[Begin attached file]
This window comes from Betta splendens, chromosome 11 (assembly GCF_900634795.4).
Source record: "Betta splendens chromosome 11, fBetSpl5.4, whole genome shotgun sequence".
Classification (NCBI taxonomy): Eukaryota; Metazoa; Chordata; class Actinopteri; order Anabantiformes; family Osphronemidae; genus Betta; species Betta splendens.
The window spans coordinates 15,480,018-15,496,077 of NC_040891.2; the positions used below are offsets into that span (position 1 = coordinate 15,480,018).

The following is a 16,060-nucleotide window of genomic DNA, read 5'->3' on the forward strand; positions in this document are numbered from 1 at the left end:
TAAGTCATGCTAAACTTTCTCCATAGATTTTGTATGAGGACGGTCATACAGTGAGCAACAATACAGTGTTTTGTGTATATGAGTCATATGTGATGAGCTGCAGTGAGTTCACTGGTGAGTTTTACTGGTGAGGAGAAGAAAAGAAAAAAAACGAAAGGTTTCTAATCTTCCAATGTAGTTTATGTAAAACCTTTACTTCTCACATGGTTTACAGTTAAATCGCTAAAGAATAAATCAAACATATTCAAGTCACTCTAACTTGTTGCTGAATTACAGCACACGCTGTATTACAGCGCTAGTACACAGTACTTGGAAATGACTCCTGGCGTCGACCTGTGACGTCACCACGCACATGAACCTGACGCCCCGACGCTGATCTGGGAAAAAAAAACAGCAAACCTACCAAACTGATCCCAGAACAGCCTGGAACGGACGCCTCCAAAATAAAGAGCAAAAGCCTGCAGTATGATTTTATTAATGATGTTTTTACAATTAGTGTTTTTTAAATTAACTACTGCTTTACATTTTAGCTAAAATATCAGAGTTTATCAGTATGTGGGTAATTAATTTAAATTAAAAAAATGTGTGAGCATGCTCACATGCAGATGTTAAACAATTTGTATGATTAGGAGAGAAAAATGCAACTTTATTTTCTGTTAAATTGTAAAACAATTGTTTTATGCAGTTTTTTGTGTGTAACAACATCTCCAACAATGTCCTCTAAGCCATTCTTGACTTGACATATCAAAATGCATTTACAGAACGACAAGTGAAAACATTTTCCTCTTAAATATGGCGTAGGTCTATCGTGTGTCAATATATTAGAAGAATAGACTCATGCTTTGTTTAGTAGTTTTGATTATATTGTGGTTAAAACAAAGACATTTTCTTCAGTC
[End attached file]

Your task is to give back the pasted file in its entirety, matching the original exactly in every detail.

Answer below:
This window comes from Betta splendens, chromosome 11 (assembly GCF_900634795.4).
Source record: "Betta splendens chromosome 11, fBetSpl5.4, whole genome shotgun sequence".
Classification (NCBI taxonomy): Eukaryota; Metazoa; Chordata; class Actinopteri; order Anabantiformes; family Osphronemidae; genus Betta; species Betta splendens.
The window spans coordinates 15,480,018-15,496,077 of NC_040891.2; the positions used below are offsets into that span (position 1 = coordinate 15,480,018).

The following is a 16,060-nucleotide window of genomic DNA, read 5'->3' on the forward strand; positions in this document are numbered from 1 at the left end:
TAAGTCATGCTAAACTTTCTCCATAGATTTTGTATGAGGACGGTCATACAGTGAGCAACAATACAGTGTTTTGTGTATATGAGTCATATGTGATGAGCTGCAGTGAGTTCACTGGTGAGTTTTACTGGTGAGGAGAAGAAAAGAAAAAAAACGAAAGGTTTCTAATCTTCCAATGTAGTTTATGTAAAACCTTTACTTCTCACATGGTTTACAGTTAAATCGCTAAAGAATAAATCAAACATATTCAAGTCACTCTAACTTGTTGCTGAATTACAGCACACGCTGTATTACAGCGCTAGTACACAGTACTTGGAAATGACTCCTGGCGTCGACCTGTGACGTCACCACGCACATGAACCTGACGCCCCGACGCTGATCTGGGAAAAAAAAACAGCAAACCTACCAAACTGATCCCAGAACAGCCTGGAACGGACGCCTCCAAAATAAAGAGCAAAAGCCTGCAGTATGATTTTATTAATGATGTTTTTACAATTAGTGTTTTTTAAATTAACTACTGCTTTACATTTTAGCTAAAATATCAGAGTTTATCAGTATGTGGGTAATTAATTTAAATTAAAAAAATGTGTGAGCATGCTCACATGCAGATGTTAAACAATTTGTATGATTAGGAGAGAAAAATGCAACTTTATTTTCTGTTAAATTGTAAAACAATTGTTTTATGCAGTTTTTTGTGTGTAACAACATCTCCAACAATGTCCTCTAAGCCATTCTTGACTTGACATATCAAAATGCATTTACAGAACGACAAGTGAAAACATTTTCCTCTTAAATATGGCGTAGGTCTATCGTGTGTCAATATATTAGAAGAATAGACTCATGCTTTGTTTAGTAGTTTTGATTATATTGTGGTTAAAACAAAGACATTTTCTTCAGTC